The contents of the Accounts can be for the most part verified from external sources.[3]

The same information regarding the trial (such as the nature of the offence, the date, the verdict and the sentence of the Court, specification of the goods stolen and their value in cases of theft) can be found in The Proceedings of the Old Bailey, in the Middlesex or London City's record offices and in parishes registers. The description of the trial is confirmed in all its particulars.

The vital information included in the short biographies, the criminal's birthday, his birthplace and age, can be confirmed by the Proceedings and parish registers and there is external evidence regarding other miscellaneous facts like his religion, aliases used and potential reputation as a particular type of criminal as well. Finding corroboration of the criminal's work history is more difficult:[3] since in the 18th century work relations underwent fundamental changes and much work was casual, seasonal or conducted outside of traditional juridical standards, written documents attesting work transactions are hard to come by. Still, where we can find some external evidence it confirms the condemned account.

Speaking of the other extended narratives, it is certainly possible that some could have been written by the condemned themselves as stated by the Accounts.[3] They provided an account of the crimes committed as single episodes without exterior framework of life or work that might place them in a casual order and with a great deal of details about every crime. Cant language (or Cant tongue) was often employed; born in spoken speech, it was a language used by criminals for the purpose of concealment and mutual recognition. Its presence makes it likely that whoever composed the narratives wrote them in close association with the criminal. The enjoyment in exposing techniques and in explaining particular types of thieving and the way in which the repenting tone that appears everywhere else in the Accounts is minimised are other characteristics which could point to a different author than the Ordinary. Where there are exaggeration, errors and embellishments we could attribute them to the bluster or self-deception of men speaking their last words before their execution.[3]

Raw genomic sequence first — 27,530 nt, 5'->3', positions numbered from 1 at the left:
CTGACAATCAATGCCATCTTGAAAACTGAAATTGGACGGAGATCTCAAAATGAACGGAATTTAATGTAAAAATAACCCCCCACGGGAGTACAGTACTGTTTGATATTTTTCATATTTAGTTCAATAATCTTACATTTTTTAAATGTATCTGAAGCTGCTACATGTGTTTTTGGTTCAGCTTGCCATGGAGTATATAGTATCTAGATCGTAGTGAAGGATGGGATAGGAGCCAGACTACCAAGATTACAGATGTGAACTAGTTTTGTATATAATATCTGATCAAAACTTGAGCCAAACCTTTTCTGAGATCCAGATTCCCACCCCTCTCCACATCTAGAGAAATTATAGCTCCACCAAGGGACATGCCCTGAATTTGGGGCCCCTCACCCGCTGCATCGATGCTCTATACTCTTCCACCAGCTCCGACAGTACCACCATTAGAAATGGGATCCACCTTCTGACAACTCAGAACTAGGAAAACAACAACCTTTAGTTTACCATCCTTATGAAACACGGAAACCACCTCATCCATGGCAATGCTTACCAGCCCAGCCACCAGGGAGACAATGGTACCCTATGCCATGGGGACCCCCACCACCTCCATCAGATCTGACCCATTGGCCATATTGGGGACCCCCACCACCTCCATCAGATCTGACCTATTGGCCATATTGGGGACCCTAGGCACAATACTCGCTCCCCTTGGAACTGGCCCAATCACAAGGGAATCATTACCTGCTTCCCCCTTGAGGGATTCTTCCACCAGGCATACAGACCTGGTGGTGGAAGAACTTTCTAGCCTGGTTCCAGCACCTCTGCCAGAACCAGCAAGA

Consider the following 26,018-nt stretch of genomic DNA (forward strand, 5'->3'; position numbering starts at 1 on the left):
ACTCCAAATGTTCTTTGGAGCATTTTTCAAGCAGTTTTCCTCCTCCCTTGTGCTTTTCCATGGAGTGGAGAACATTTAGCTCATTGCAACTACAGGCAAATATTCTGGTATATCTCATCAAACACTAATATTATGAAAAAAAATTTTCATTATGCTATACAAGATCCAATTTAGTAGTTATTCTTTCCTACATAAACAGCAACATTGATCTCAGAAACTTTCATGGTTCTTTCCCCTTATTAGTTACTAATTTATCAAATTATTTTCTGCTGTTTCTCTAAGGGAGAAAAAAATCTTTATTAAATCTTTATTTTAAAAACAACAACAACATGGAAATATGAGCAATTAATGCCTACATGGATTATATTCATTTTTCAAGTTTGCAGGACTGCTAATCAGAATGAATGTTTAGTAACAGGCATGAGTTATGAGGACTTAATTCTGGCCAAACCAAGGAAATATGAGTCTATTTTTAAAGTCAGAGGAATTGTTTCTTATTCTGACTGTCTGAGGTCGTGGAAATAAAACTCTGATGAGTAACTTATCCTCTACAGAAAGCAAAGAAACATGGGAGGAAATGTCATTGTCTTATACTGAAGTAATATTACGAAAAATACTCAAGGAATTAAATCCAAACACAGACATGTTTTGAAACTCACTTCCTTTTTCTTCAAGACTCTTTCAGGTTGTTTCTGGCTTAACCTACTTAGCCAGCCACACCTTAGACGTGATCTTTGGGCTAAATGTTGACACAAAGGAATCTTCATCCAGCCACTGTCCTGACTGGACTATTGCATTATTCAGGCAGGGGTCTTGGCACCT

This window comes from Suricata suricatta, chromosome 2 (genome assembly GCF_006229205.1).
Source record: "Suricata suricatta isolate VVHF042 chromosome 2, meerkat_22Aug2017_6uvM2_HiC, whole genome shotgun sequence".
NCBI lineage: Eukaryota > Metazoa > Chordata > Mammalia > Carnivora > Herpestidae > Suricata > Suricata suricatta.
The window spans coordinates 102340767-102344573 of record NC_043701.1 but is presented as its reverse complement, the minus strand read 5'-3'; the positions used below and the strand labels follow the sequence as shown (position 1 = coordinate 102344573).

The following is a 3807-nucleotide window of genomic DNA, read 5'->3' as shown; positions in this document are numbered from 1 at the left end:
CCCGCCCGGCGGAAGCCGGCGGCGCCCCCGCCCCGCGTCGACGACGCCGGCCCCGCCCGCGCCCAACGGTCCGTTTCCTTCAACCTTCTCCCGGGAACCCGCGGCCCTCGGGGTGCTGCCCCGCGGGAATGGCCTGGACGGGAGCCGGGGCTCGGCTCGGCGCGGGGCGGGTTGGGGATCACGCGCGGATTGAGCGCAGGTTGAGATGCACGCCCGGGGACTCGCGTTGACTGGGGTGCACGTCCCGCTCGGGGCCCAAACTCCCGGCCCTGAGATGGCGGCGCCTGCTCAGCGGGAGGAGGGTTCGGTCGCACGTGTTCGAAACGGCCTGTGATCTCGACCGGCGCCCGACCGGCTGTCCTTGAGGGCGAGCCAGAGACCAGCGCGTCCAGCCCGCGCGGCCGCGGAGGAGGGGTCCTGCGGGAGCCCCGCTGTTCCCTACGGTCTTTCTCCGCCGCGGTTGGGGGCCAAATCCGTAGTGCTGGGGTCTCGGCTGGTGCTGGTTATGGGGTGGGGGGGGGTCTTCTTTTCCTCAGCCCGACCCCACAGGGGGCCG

The contradictions between the Ordinary's and other accounts can be found in the differences of tone used; the real problem is not the Ordinary's imaginative power, but his credulity or sensitivity to the fantasies of criminals sentenced to die.[3]

See alsoEdit


  1. ^ "Ordinary of Newgate's Accounts". Old Bailey Proceedings Online.
  2. ^ "Search - Ordinary's Accounts - Central Criminal Court".
  3. ^ a b c d e f g h i j k l Cockburn, J.S. (1977). Crime in England 1550–1800. London: Methuen & Co Ltd. ISBN 0-416-83960-6.
  4. ^ a b c d e f g h i j k l m McKenzie, Andrea (2007). Tyburn's Martyrs: Execution in England, 1675–1775. London: Bloomsbury Academic.
  5. ^ a b Faller, Lincoln B. (1987). Turned to Account: The forms and functions of criminal biography in late seventeenth- and early eighteenth-century England. Cambridge: Cambridge University Press. ISBN 0-521-06562-3.
  6. ^ a b c d McKenzie, Andrea (2005). "From True Confessions to True Reporting? The Decline and Fall of the Ordinary's Account". London Journal. 30: 55–70. doi:10.1179/ldn.2005.30.1.55. S2CID 153890034.


  • Clive Emsley, Tim Hitchcock and Robert Shoemaker, "The Proceedings – Ordinary of Newgate's Accounts", Old Bailey Proceedings Online (www.oldbaileyonline.org, version 7.0, 5 November 2015 )
  • Faller, Lincoln B. (1987). Turned to Account: The forms and functions of criminal biography in late seventeenth- and early eighteenth-century England. Cambridge: Cambridge University Press. ISBN 0-521-06562-3
  • Linebaugh, Peter (1991). The London Hanged: Crime and Civil Society in the Eighteenth Century. London: The Penguin Press. ISBN 0-713-99045-7
  • Linebaugh, Peter, "The Ordinary of Newgate and his Account" in J.S. Cockburn, ed., Crime in England 1550–1800. London: Methuen & Co Ltd (1977). ISBN 0-416-83960-6
  • McKenzie, Andrea (2007). Tyburn's Martyrs: Execution in England, 1675–1775. London: Bloomsbury Academic.
  • McKenzie, Andrea, "From True Confessions to True Reporting? The Decline and Fall of the Ordinary’s Account", London Journal, 30:1 (2005), 55–70.

External linksEdit